Digital Fashioning of the Material Body: Consumers and Their Fashion Consumption Online
Fashion Studies (MA)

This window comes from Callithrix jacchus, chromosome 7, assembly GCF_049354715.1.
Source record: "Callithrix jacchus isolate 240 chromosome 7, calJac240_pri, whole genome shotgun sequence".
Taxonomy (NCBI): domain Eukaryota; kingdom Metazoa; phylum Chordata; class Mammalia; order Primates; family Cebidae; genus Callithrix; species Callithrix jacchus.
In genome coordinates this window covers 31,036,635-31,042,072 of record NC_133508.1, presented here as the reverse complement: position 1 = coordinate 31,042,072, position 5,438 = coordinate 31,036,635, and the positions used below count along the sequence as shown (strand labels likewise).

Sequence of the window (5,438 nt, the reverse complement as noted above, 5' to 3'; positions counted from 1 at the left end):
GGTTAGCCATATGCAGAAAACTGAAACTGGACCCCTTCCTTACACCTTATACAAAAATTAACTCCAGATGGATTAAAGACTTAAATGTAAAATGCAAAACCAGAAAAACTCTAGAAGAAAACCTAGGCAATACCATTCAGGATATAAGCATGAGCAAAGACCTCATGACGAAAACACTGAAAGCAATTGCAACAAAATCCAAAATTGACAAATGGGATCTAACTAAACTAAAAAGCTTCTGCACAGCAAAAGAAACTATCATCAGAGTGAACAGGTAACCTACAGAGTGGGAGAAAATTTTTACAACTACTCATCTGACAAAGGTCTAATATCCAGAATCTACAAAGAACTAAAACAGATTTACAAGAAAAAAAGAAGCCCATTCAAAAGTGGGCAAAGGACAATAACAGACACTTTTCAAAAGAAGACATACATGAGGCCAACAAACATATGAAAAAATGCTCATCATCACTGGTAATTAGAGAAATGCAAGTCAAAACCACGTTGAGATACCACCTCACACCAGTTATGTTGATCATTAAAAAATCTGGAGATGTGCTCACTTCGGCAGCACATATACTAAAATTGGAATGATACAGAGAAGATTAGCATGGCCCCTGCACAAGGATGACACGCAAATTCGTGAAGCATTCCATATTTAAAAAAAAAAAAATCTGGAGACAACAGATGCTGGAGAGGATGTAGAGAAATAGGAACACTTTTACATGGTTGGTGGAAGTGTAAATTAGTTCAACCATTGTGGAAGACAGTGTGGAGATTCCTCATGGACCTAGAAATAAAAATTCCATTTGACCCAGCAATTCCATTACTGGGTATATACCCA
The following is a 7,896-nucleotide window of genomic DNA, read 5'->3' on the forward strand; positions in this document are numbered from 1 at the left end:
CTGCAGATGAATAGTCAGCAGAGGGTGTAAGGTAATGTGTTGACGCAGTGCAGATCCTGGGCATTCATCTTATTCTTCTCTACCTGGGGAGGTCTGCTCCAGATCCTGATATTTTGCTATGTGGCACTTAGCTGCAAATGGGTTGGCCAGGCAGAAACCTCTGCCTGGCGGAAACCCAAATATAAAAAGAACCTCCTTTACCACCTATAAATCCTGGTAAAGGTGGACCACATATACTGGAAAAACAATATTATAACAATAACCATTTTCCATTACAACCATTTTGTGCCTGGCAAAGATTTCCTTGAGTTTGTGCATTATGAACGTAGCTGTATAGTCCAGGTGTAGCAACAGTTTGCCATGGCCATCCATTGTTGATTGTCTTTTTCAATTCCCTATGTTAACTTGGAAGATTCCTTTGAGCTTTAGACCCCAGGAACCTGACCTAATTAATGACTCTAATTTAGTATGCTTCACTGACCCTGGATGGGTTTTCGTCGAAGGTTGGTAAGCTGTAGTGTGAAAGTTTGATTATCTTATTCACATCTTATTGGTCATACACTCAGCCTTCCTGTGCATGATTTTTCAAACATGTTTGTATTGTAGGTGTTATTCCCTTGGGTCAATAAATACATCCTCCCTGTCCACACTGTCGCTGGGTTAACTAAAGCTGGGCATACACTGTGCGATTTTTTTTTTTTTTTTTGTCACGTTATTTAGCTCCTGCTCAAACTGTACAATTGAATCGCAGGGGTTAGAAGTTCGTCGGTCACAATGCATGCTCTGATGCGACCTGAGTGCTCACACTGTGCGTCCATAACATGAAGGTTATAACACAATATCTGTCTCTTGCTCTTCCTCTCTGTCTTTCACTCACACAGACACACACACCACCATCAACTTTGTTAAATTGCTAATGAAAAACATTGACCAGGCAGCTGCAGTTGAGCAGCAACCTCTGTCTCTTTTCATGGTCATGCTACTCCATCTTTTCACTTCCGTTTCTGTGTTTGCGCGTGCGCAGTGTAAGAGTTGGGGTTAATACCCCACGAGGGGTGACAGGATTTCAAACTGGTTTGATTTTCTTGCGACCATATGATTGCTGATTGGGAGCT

In my thesis, I use an ethnographic approach to examine online fashion consumption. The thesis gives insight into the digital processes and affective experience of online shopping and explores the way fashion e-commerce influences the consumer’s fashion experience. With the development of information and communication technologies, the landscape of fashion has become ever more complex. Fashion and fashion practices such as consumption have become increasingly mediated by computers, screens, and websites. New perceptions of time and space resulting from interaction with the Internet have substantially changed people's relationships with fashion and modes of fashion consumption. In contemporary consumerist society, people shop online for convenience, immediacy, better prices, and more options. Buying clothes on the Internet involves digitization, mediatization, imagination, and other acts of deciphering fashion images that were unknown in traditional fashion retail. Being physically and materially alienated from products, online consumers rely on visual and textual information from e-commerce sites and their own imaginations to make purchase decisions. The process of accurately imagining a three-dimensional product from two-dimensional images of garments and bodies in product listings is challenging even for the more experienced consumer, making online fashion consumption uncertain and risky.